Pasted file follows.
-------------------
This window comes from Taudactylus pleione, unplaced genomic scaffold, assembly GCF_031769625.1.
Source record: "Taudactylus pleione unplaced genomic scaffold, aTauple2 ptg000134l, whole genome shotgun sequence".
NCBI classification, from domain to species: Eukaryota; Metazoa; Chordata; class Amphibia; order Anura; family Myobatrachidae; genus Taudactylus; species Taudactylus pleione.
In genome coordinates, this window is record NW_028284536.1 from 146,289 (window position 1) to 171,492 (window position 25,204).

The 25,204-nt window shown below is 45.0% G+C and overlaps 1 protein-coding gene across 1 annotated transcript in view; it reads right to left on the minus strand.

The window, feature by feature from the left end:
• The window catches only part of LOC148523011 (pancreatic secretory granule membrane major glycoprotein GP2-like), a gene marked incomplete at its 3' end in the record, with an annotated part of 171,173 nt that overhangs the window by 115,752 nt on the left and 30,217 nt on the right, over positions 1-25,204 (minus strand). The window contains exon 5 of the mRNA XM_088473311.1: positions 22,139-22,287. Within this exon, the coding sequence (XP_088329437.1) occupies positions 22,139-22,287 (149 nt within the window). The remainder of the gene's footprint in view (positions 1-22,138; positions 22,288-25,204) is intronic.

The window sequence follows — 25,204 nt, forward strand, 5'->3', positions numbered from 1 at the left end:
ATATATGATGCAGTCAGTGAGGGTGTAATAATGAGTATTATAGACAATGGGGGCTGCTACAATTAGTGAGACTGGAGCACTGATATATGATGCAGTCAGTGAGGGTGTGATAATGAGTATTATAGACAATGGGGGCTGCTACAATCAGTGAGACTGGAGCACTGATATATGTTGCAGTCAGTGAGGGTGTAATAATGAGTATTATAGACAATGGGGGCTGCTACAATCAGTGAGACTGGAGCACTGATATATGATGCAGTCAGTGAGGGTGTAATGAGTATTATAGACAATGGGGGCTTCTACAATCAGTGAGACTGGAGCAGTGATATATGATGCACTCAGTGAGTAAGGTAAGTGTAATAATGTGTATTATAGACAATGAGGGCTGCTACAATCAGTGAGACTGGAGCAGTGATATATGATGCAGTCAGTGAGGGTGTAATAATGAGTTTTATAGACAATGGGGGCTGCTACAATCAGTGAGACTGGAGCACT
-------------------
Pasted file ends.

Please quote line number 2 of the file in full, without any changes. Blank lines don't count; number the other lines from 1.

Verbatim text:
Source record: "Taudactylus pleione unplaced genomic scaffold, aTauple2 ptg000134l, whole genome shotgun sequence".